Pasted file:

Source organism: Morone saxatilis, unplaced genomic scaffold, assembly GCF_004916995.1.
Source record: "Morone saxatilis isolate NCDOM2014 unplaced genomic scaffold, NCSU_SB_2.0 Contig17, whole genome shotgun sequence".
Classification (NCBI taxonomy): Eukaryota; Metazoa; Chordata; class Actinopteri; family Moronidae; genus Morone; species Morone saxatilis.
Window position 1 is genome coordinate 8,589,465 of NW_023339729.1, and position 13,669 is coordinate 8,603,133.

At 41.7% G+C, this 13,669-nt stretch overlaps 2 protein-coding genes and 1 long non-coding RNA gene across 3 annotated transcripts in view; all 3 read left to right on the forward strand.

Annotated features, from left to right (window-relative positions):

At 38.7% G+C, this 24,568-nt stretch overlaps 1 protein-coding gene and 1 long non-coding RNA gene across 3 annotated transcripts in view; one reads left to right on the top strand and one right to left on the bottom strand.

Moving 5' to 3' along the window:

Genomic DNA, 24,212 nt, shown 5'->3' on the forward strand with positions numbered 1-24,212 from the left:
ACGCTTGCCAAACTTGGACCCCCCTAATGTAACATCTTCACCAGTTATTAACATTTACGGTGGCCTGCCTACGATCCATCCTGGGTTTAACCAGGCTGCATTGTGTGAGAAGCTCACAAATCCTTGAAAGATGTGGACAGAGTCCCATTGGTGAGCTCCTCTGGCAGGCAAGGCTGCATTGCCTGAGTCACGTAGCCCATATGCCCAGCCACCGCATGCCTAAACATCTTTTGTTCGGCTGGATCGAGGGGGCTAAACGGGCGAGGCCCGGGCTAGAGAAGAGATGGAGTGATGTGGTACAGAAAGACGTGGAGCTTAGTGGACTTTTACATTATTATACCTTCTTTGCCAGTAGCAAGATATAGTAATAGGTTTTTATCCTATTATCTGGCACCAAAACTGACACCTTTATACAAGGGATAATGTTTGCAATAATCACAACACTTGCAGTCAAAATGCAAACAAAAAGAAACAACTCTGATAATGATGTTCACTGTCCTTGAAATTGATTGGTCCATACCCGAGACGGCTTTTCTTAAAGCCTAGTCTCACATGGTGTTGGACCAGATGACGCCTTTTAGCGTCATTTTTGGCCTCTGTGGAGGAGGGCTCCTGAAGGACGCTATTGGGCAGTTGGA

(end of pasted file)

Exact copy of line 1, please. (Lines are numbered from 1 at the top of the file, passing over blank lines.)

Source organism: Morone saxatilis, unplaced genomic scaffold, assembly GCF_004916995.1.